Picasa – Pretty Cool

After the Yosemite backpacking trip, I wanted a way to share all of the photos I took on the trip. I also wanted to be able to have the other guys on the trip be able to upload their photos if they wanted. I was vaguely aware of Picasa, and so I checked it out.

Turns out Picasa is both a photo sharing site, and an associated app to perform photo manipulation. I downloaded the app, and it automagically spent some time finding and indexing image files on my computer, including the batch of Yosemite photos. I haven’t played with the Picasa app yet. I usually use Paint (either the Windows or Linux versions) or The GIMP when I have to manipulate images.

I uploaded the Yosemite photos. I created a Picasa web account (and since I already had a Google account, that was pretty straightforward), pointed it at the directory where the pictures were, added a title and some other info, and then the photos uploaded. It was fast and easy.

Once the pictures were there, it was trivial to enable sharing. I added email addresses for the other five guys, added some geolocation data to show where Yosemite is on the map, and then looked at the presentation. It was pretty simple, medium-sized previews, which could be clicked to bring up larger, or even full-resolution images.

One thing I had been dreading was captioning, since I had 200+ photos. I have looked at packages that required a lot of keystrokes to caption a picture. Usually the sequence is click the photo, then click a button to caption, type in the caption, then click save or whatever, then go back and repeat.

Not so. I clicked Actions, then Captions, and got 50 pictures arranged with caption space next to them. The process is such that when adding or changing a caption in a field, moving off the field changes the caption automagically (via Javascript, I would imagine). Since the photos were arranged by time, I got into a rhythm of typing in a general caption for a major section (for example, “Day 2, Hiking.”), and pasting it into picture after picture. So the process was click mouse in next the field, Ctrl-V, repeat, unless I wanted to add some additional text like “Boy, were we dirty!”. So captioning everything took about 20 minutes.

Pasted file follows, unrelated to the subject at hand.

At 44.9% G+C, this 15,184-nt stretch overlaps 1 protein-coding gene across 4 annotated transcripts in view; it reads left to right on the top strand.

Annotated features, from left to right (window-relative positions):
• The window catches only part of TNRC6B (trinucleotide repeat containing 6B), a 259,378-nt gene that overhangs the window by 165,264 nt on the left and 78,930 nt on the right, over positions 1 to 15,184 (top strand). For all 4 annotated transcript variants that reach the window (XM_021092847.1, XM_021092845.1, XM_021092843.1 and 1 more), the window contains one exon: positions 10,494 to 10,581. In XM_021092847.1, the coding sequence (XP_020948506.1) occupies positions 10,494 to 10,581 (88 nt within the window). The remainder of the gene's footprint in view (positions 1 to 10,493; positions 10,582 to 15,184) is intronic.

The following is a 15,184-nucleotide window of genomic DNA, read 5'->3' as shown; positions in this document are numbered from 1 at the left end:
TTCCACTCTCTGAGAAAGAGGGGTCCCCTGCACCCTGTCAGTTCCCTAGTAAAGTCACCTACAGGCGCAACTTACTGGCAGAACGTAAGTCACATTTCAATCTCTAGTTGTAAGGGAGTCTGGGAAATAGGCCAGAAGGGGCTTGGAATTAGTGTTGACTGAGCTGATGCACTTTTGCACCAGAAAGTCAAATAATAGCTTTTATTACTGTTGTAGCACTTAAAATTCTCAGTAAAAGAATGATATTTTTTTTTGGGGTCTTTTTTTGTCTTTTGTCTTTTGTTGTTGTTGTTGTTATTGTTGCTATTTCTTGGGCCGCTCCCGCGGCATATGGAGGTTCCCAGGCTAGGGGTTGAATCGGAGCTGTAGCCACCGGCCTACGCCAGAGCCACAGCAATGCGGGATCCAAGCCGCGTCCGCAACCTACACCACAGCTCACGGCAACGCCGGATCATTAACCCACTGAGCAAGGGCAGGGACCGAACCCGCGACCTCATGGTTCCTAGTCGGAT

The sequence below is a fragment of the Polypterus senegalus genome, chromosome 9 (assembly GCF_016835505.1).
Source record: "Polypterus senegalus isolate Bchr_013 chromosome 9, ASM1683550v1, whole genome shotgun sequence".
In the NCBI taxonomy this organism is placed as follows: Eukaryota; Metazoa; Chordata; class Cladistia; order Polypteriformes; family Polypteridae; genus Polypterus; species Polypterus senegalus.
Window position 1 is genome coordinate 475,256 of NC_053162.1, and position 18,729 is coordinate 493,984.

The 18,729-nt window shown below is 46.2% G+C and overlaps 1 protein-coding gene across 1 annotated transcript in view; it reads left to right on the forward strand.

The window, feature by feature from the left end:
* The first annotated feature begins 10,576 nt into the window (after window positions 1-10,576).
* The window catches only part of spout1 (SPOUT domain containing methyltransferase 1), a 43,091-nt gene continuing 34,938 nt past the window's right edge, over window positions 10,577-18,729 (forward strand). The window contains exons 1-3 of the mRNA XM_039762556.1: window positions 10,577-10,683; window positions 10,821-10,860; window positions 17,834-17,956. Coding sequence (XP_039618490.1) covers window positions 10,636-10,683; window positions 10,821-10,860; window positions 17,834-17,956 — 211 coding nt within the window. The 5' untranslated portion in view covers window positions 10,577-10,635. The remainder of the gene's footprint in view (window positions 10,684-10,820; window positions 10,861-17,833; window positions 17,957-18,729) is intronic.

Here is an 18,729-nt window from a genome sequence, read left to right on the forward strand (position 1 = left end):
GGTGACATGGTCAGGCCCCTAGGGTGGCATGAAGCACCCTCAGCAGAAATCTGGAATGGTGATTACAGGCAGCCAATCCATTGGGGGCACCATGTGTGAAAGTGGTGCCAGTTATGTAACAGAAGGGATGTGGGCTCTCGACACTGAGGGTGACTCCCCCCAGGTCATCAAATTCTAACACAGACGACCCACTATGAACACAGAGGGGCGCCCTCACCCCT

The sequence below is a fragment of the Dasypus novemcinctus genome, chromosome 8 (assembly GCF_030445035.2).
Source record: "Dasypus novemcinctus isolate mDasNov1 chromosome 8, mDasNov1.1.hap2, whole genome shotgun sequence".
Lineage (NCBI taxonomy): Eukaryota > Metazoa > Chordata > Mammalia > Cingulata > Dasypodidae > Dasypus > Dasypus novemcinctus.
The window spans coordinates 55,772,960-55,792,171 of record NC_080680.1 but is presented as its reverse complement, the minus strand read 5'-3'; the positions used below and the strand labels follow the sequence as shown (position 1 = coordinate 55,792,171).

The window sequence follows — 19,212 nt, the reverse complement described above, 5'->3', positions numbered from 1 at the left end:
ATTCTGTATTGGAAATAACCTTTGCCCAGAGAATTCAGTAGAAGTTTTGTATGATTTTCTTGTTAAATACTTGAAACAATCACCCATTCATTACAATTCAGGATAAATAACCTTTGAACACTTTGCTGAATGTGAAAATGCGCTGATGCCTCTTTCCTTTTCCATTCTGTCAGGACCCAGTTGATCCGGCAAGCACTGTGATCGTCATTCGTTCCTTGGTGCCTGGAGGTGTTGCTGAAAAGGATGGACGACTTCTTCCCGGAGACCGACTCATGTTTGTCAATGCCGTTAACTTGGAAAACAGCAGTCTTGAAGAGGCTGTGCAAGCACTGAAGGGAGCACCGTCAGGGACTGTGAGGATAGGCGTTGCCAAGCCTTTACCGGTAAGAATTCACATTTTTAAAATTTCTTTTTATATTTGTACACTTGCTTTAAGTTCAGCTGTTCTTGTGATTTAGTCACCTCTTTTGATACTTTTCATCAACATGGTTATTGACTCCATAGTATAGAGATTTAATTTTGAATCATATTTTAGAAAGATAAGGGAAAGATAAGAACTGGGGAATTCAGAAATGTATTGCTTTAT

Another thing that was pretty cool. If there are people in the picture, Picasa does a decent job of identifying faces, and prompts you to name the people when the mouse crosses the face. It’s optional to actually name.

I noticed that one of the other guys uploaded photos into the album at some point. One thing that I would gripe about, when the album is updated, the people that you have authorized to upload to the album all get notified when someone uploads new photos. The owner of the album apparently does not by default. So I will look and see if there is some option I need to enable for that. Note several hours later: It turns out that I got an email from Picasa, while I was writing this post, that let me know that the photos had been uploaded. So, gripe > /dev/null.

Overall, Picasa on the web is a pretty cool site. I posted a link to the full site from the blog post I wrote for the Yosemite trip, and I think I can recommend Picasa when you have pictures that you want the world to see.

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